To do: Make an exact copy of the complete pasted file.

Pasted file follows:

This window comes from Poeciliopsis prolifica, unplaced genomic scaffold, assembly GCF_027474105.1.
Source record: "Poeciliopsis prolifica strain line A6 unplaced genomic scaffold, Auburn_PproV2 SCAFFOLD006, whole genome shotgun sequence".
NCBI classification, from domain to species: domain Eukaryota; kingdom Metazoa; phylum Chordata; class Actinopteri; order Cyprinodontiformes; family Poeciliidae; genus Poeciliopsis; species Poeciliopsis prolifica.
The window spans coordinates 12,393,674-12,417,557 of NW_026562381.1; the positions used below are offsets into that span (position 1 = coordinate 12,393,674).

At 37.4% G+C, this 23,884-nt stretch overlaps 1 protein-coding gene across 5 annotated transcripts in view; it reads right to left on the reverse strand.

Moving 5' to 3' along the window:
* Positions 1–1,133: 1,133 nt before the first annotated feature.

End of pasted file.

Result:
This window comes from Poeciliopsis prolifica, unplaced genomic scaffold, assembly GCF_027474105.1.
Source record: "Poeciliopsis prolifica strain line A6 unplaced genomic scaffold, Auburn_PproV2 SCAFFOLD006, whole genome shotgun sequence".
NCBI classification, from domain to species: domain Eukaryota; kingdom Metazoa; phylum Chordata; class Actinopteri; order Cyprinodontiformes; family Poeciliidae; genus Poeciliopsis; species Poeciliopsis prolifica.
The window spans coordinates 12,393,674-12,417,557 of NW_026562381.1; the positions used below are offsets into that span (position 1 = coordinate 12,393,674).

At 37.4% G+C, this 23,884-nt stretch overlaps 1 protein-coding gene across 5 annotated transcripts in view; it reads right to left on the reverse strand.

Moving 5' to 3' along the window:
* Positions 1–1,133: 1,133 nt before the first annotated feature.